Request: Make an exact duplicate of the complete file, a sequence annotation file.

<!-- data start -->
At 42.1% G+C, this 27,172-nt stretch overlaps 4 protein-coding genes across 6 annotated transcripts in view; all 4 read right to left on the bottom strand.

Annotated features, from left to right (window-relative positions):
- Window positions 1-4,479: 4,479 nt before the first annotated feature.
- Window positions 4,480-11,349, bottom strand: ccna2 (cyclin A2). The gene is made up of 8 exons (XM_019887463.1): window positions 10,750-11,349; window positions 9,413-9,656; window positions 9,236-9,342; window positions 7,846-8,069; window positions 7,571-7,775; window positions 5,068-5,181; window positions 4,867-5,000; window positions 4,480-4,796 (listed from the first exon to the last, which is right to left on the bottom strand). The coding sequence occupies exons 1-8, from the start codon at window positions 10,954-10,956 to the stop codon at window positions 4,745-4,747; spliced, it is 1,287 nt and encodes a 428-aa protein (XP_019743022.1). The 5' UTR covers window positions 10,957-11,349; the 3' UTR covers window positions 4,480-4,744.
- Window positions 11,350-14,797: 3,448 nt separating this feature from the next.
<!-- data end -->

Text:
At 42.1% G+C, this 27,172-nt stretch overlaps 4 protein-coding genes across 6 annotated transcripts in view; all 4 read right to left on the bottom strand.

Annotated features, from left to right (window-relative positions):
- Window positions 1-4,479: 4,479 nt before the first annotated feature.
- Window positions 4,480-11,349, bottom strand: ccna2 (cyclin A2). The gene is made up of 8 exons (XM_019887463.1): window positions 10,750-11,349; window positions 9,413-9,656; window positions 9,236-9,342; window positions 7,846-8,069; window positions 7,571-7,775; window positions 5,068-5,181; window positions 4,867-5,000; window positions 4,480-4,796 (listed from the first exon to the last, which is right to left on the bottom strand). The coding sequence occupies exons 1-8, from the start codon at window positions 10,954-10,956 to the stop codon at window positions 4,745-4,747; spliced, it is 1,287 nt and encodes a 428-aa protein (XP_019743022.1). The 5' UTR covers window positions 10,957-11,349; the 3' UTR covers window positions 4,480-4,744.
- Window positions 11,350-14,797: 3,448 nt separating this feature from the next.